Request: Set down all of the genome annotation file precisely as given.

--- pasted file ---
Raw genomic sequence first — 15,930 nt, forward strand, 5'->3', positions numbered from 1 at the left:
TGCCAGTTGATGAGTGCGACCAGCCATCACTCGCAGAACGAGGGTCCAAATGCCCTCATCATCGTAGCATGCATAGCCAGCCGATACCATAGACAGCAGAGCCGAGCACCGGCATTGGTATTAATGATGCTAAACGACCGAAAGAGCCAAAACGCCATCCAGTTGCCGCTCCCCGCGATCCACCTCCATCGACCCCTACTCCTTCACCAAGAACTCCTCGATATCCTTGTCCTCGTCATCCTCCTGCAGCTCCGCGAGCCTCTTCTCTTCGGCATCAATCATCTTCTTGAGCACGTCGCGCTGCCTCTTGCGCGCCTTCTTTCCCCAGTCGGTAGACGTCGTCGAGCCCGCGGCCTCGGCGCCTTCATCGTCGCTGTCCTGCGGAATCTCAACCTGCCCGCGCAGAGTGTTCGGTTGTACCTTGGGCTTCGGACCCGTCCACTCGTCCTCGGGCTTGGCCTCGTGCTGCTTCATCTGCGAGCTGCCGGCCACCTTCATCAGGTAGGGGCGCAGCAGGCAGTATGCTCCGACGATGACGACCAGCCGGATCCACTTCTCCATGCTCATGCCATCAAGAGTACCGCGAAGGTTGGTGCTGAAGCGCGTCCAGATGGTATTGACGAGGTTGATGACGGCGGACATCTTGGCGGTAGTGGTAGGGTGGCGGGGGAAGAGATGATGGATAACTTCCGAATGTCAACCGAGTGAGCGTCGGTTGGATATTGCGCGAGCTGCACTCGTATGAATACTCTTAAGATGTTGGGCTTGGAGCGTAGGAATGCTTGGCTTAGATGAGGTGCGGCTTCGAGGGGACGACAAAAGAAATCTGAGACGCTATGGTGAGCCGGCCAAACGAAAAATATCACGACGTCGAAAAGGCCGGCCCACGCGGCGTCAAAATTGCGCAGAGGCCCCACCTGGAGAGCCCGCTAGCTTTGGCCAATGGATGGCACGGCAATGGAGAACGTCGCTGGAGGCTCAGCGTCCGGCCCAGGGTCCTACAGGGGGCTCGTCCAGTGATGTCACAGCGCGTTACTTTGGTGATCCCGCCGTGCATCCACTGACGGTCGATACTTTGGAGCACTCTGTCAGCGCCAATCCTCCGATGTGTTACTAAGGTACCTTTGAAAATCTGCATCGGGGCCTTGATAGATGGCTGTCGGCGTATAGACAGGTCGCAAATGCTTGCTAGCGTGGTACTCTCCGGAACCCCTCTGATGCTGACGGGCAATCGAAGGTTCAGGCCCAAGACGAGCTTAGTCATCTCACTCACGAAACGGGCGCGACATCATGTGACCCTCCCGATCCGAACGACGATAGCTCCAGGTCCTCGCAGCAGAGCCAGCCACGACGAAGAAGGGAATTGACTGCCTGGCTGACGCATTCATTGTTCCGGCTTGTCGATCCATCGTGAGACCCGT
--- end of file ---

Raw genomic sequence first — 15,930 nt, forward strand, 5'->3', positions numbered from 1 at the left:
TGCCAGTTGATGAGTGCGACCAGCCATCACTCGCAGAACGAGGGTCCAAATGCCCTCATCATCGTAGCATGCATAGCCAGCCGATACCATAGACAGCAGAGCCGAGCACCGGCATTGGTATTAATGATGCTAAACGACCGAAAGAGCCAAAACGCCATCCAGTTGCCGCTCCCCGCGATCCACCTCCATCGACCCCTACTCCTTCACCAAGAACTCCTCGATATCCTTGTCCTCGTCATCCTCCTGCAGCTCCGCGAGCCTCTTCTCTTCGGCATCAATCATCTTCTTGAGCACGTCGCGCTGCCTCTTGCGCGCCTTCTTTCCCCAGTCGGTAGACGTCGTCGAGCCCGCGGCCTCGGCGCCTTCATCGTCGCTGTCCTGCGGAATCTCAACCTGCCCGCGCAGAGTGTTCGGTTGTACCTTGGGCTTCGGACCCGTCCACTCGTCCTCGGGCTTGGCCTCGTGCTGCTTCATCTGCGAGCTGCCGGCCACCTTCATCAGGTAGGGGCGCAGCAGGCAGTATGCTCCGACGATGACGACCAGCCGGATCCACTTCTCCATGCTCATGCCATCAAGAGTACCGCGAAGGTTGGTGCTGAAGCGCGTCCAGATGGTATTGACGAGGTTGATGACGGCGGACATCTTGGCGGTAGTGGTAGGGTGGCGGGGGAAGAGATGATGGATAACTTCCGAATGTCAACCGAGTGAGCGTCGGTTGGATATTGCGCGAGCTGCACTCGTATGAATACTCTTAAGATGTTGGGCTTGGAGCGTAGGAATGCTTGGCTTAGATGAGGTGCGGCTTCGAGGGGACGACAAAAGAAATCTGAGACGCTATGGTGAGCCGGCCAAACGAAAAATATCACGACGTCGAAAAGGCCGGCCCACGCGGCGTCAAAATTGCGCAGAGGCCCCACCTGGAGAGCCCGCTAGCTTTGGCCAATGGATGGCACGGCAATGGAGAACGTCGCTGGAGGCTCAGCGTCCGGCCCAGGGTCCTACAGGGGGCTCGTCCAGTGATGTCACAGCGCGTTACTTTGGTGATCCCGCCGTGCATCCACTGACGGTCGATACTTTGGAGCACTCTGTCAGCGCCAATCCTCCGATGTGTTACTAAGGTACCTTTGAAAATCTGCATCGGGGCCTTGATAGATGGCTGTCGGCGTATAGACAGGTCGCAAATGCTTGCTAGCGTGGTACTCTCCGGAACCCCTCTGATGCTGACGGGCAATCGAAGGTTCAGGCCCAAGACGAGCTTAGTCATCTCACTCACGAAACGGGCGCGACATCATGTGACCCTCCCGATCCGAACGACGATAGCTCCAGGTCCTCGCAGCAGAGCCAGCCACGACGAAGAAGGGAATTGACTGCCTGGCTGACGCATTCATTGTTCCGGCTTGTCGATCCATCGTGAGACCCGT